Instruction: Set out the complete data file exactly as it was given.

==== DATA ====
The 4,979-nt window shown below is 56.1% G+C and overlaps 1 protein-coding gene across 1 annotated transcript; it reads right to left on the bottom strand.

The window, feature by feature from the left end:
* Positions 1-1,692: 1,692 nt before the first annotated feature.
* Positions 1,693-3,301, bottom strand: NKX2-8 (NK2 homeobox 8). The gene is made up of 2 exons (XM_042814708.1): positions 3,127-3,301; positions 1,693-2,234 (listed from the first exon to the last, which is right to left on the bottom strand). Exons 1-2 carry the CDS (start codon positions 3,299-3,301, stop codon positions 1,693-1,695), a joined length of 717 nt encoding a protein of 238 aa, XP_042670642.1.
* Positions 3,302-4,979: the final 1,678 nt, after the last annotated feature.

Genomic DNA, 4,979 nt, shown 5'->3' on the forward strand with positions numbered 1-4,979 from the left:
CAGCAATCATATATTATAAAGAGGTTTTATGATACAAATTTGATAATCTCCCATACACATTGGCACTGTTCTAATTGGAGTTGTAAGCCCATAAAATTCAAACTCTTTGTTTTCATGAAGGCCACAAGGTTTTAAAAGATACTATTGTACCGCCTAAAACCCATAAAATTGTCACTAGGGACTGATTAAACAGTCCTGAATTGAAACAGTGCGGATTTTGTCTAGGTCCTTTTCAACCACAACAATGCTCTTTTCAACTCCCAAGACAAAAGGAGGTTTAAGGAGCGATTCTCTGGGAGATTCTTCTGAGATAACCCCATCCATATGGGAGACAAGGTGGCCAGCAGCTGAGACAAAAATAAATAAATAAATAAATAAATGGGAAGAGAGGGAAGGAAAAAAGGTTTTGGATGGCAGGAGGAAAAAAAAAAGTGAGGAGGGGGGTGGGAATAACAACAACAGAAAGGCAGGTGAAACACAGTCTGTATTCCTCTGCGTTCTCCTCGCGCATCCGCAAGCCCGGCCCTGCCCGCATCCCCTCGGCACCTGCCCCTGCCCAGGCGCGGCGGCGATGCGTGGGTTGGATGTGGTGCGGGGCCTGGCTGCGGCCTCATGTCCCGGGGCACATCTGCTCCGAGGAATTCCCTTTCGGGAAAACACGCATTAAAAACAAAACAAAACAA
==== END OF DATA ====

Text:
The 4,979-nt window shown below is 56.1% G+C and overlaps 1 protein-coding gene across 1 annotated transcript; it reads right to left on the bottom strand.

The window, feature by feature from the left end:
* Positions 1-1,692: 1,692 nt before the first annotated feature.
* Positions 1,693-3,301, bottom strand: NKX2-8 (NK2 homeobox 8). The gene is made up of 2 exons (XM_042814708.1): positions 3,127-3,301; positions 1,693-2,234 (listed from the first exon to the last, which is right to left on the bottom strand). Exons 1-2 carry the CDS (start codon positions 3,299-3,301, stop codon positions 1,693-1,695), a joined length of 717 nt encoding a protein of 238 aa, XP_042670642.1.
* Positions 3,302-4,979: the final 1,678 nt, after the last annotated feature.

Genomic DNA, 4,979 nt, shown 5'->3' on the forward strand with positions numbered 1-4,979 from the left:
CAGCAATCATATATTATAAAGAGGTTTTATGATACAAATTTGATAATCTCCCATACACATTGGCACTGTTCTAATTGGAGTTGTAAGCCCATAAAATTCAAACTCTTTGTTTTCATGAAGGCCACAAGGTTTTAAAAGATACTATTGTACCGCCTAAAACCCATAAAATTGTCACTAGGGACTGATTAAACAGTCCTGAATTGAAACAGTGCGGATTTTGTCTAGGTCCTTTTCAACCACAACAATGCTCTTTTCAACTCCCAAGACAAAAGGAGGTTTAAGGAGCGATTCTCTGGGAGATTCTTCTGAGATAACCCCATCCATATGGGAGACAAGGTGGCCAGCAGCTGAGACAAAAATAAATAAATAAATAAATAAATGGGAAGAGAGGGAAGGAAAAAAGGTTTTGGATGGCAGGAGGAAAAAAAAAAGTGAGGAGGGGGGTGGGAATAACAACAACAGAAAGGCAGGTGAAACACAGTCTGTATTCCTCTGCGTTCTCCTCGCGCATCCGCAAGCCCGGCCCTGCCCGCATCCCCTCGGCACCTGCCCCTGCCCAGGCGCGGCGGCGATGCGTGGGTTGGATGTGGTGCGGGGCCTGGCTGCGGCCTCATGTCCCGGGGCACATCTGCTCCGAGGAATTCCCTTTCGGGAAAACACGCATTAAAAACAAAACAAAACAA